Iowa Democrats continue to fight for the first-in-the-nation status of the Iowa Caucuses. (Illustration via Canva)
The Iowa Democratic Party renewed calls for the Democratic National Committee to let Iowa keep its first-in-the-nation caucuses after Georgia and New Hampshire missed a key deadline in the process for changing the early state lineup.
The DNC’s Rules and Bylaws Committee in December granted conditional waivers to South Carolina, Nevada, New Hampshire, Georgia and Michigan to hold their primaries earlier than other states.
But there are several more steps before that proposed calendar is finalized. The five states were required to submit a letter to the committee Jan. 5 showing that their state’s leaders had taken steps toward changing the dates of their primaries. New Hampshire had an additional requirement of showing they were taking steps to make early voting more accessible. If states did not send the letter, they would give up their ability to hold a DNC-approved early contest.
A letter from rules committee co-chairs Jim Roosevelt and Minyon Moore, sent to panel members late Thursday, said New Hampshire and Georgia were unable to meet that deadline. The chairs recommended the states be granted a deadline extension, and wrote that the committee will meet soon to discuss the extensions before the early February meeting of the DNC to vote on the proposed calendar.
In response to the missed deadlines, Iowa Democratic Party Chair Ross Wilburn sent a letter to the DNC Friday which requested consideration for a conditional waiver.
“The Iowa Democratic Party believes that, with two states apparently unable to meet the criteria set forth as conditions of a waiver, within the timeline set forth by this committee, we have a compelling case to be granted a conditional waiver for a pre-window contest,” Wilburn wrote.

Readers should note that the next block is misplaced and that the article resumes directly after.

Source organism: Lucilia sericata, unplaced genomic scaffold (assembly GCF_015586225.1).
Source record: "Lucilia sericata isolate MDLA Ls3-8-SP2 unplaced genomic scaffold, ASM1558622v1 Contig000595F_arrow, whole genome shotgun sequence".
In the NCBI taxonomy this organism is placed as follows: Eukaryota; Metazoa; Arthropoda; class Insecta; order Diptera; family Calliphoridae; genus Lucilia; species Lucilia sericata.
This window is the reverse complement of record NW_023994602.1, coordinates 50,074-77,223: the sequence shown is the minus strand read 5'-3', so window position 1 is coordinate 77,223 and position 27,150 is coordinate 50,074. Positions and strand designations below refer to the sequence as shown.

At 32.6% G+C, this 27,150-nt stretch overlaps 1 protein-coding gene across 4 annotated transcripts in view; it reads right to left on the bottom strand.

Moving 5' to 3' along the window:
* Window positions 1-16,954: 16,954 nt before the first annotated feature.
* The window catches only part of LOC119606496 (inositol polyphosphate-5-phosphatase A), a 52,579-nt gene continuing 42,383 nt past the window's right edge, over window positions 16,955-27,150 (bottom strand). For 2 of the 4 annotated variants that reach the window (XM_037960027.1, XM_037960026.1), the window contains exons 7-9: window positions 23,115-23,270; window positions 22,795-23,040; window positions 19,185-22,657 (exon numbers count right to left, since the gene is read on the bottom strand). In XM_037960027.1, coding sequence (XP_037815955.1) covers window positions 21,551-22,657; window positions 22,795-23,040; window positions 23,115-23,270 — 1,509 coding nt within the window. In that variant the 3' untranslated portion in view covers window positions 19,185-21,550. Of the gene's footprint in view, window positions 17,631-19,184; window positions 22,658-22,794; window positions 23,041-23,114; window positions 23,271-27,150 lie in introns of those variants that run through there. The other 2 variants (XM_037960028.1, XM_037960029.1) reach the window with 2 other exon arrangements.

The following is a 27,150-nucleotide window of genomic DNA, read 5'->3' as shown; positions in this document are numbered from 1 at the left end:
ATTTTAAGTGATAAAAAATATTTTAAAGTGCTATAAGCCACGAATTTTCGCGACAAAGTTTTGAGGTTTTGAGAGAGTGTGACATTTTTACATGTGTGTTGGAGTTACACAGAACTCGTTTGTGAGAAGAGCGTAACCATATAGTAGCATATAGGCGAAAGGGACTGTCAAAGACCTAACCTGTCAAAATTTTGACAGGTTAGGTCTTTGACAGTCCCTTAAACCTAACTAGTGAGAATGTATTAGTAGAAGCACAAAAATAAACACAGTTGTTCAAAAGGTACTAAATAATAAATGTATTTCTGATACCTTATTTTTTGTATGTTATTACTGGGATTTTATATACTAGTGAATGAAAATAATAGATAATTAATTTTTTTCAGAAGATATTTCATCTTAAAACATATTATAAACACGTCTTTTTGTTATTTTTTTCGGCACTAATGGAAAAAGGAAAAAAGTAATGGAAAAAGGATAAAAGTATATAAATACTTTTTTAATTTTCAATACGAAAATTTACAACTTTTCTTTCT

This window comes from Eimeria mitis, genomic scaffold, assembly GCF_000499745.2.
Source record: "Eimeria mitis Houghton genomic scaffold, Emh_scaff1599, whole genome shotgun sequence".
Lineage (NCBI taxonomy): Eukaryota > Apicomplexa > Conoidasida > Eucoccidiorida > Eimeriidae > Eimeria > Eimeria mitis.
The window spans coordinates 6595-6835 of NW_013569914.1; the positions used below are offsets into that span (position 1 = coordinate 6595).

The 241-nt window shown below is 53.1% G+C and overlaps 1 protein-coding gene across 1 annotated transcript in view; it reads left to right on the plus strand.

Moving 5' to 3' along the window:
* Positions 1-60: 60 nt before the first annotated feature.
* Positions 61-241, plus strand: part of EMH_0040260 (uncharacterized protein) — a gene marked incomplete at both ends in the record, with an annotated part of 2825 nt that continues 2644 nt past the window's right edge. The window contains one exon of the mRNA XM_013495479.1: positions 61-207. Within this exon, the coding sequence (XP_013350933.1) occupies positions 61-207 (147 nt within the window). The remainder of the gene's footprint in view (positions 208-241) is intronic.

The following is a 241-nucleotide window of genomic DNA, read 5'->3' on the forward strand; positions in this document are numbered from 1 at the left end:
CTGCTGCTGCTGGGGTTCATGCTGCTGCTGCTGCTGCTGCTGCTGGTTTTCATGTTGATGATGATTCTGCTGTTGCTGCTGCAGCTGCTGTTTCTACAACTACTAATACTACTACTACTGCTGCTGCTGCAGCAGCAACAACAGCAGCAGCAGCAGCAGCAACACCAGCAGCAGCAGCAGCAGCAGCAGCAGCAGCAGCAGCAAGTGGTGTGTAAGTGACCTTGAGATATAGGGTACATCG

Because the Iowa caucuses are run by the state party, the state’s contests can be altered to meet DNC rules and specifications in a way that state-run primaries cannot, Wilburn wrote.
In an earlier bid for consideration of an early state spot, the Iowa Democrats proposed major changes to the Iowa caucus system, turning it from an in-person, multistep process to a vote-by-mail contest, in which participants only select their top choice to support. While the party will continue to work within state law, Wilburn wrote, the party-run caucuses have more flexibility to meet DNC expectations than other states’ contests may have.
But DNC leaders have not indicated plans to consider other states for the proposed calendar. Roosevelt and Moore wrote that they remained “committed to seeing out the calendar that this committee approved last month,” according to reports from CNN.
New Hampshire ‘unable’ to meet DNC requirements
But meeting the DNC’s requirements, even if an extension is granted, could prove difficult for New Hampshire and Georgia. New Hampshire Democratic Party Chairman Ray Buckley wrote in a letter to the rules committee Thursday that their state party was unable to meet the DNC’s requirements as they are unable to change state law mandating they hold the first primary in the nation. Republicans, who control the state legislature, will not be willing to change the primary date law, nor be willing to make the changes to New Hampshire’s early voting process that the DNC requested.
“New Hampshire Republicans, who control the governorship and both houses in the state legislature, have repeatedly shown their hostility to expanding voting laws,” Buckley wrote.
While Georgia’s primary date is set by Secretary of State Brad Raffensperger, his office ruled out the idea of holding the party primaries on separate dates, and said any changes would need to be equitable to both parties, Politico reported.
Iowa is staying first in the Republican nominating process in the upcoming presidential election cycle. Wilburn said that Republicans in Iowa have used the DNC’s decision to “feed the narrative that Democrats have turned their back on Iowa and rural America.”
“Small rural states like Iowa must have a voice in our Presidential nominating process,” Wilburn wrote. “Democrats cannot forget about entire groups of voters in the heart of the Midwest without doing significant damage to the party for a generation.”
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